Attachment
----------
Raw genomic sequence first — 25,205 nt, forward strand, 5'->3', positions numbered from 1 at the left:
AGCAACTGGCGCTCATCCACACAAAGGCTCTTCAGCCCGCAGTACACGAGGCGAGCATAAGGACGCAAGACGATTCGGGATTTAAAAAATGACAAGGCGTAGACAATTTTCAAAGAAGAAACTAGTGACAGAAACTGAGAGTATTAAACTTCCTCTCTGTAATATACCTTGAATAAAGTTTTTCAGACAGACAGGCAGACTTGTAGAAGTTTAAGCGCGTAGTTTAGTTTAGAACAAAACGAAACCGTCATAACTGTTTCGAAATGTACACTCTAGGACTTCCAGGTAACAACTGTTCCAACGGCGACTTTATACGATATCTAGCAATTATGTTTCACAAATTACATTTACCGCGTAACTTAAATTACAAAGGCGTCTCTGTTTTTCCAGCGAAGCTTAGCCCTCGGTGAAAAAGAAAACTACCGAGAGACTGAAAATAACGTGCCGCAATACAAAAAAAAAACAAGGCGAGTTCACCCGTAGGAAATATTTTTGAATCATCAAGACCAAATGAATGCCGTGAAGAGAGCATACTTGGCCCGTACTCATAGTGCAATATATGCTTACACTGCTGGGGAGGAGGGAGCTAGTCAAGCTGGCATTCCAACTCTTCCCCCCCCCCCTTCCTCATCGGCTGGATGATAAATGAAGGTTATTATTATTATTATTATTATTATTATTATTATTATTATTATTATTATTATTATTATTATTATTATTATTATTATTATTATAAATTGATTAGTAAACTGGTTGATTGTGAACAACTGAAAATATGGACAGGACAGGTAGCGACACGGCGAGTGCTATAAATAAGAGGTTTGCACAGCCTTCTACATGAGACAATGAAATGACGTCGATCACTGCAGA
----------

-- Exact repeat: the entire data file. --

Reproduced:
Raw genomic sequence first — 25,205 nt, forward strand, 5'->3', positions numbered from 1 at the left:
AGCAACTGGCGCTCATCCACACAAAGGCTCTTCAGCCCGCAGTACACGAGGCGAGCATAAGGACGCAAGACGATTCGGGATTTAAAAAATGACAAGGCGTAGACAATTTTCAAAGAAGAAACTAGTGACAGAAACTGAGAGTATTAAACTTCCTCTCTGTAATATACCTTGAATAAAGTTTTTCAGACAGACAGGCAGACTTGTAGAAGTTTAAGCGCGTAGTTTAGTTTAGAACAAAACGAAACCGTCATAACTGTTTCGAAATGTACACTCTAGGACTTCCAGGTAACAACTGTTCCAACGGCGACTTTATACGATATCTAGCAATTATGTTTCACAAATTACATTTACCGCGTAACTTAAATTACAAAGGCGTCTCTGTTTTTCCAGCGAAGCTTAGCCCTCGGTGAAAAAGAAAACTACCGAGAGACTGAAAATAACGTGCCGCAATACAAAAAAAAAACAAGGCGAGTTCACCCGTAGGAAATATTTTTGAATCATCAAGACCAAATGAATGCCGTGAAGAGAGCATACTTGGCCCGTACTCATAGTGCAATATATGCTTACACTGCTGGGGAGGAGGGAGCTAGTCAAGCTGGCATTCCAACTCTTCCCCCCCCCCCTTCCTCATCGGCTGGATGATAAATGAAGGTTATTATTATTATTATTATTATTATTATTATTATTATTATTATTATTATTATTATTATTATTATTATTATTATTATTATTATAAATTGATTAGTAAACTGGTTGATTGTGAACAACTGAAAATATGGACAGGACAGGTAGCGACACGGCGAGTGCTATAAATAAGAGGTTTGCACAGCCTTCTACATGAGACAATGAAATGACGTCGATCACTGCAGA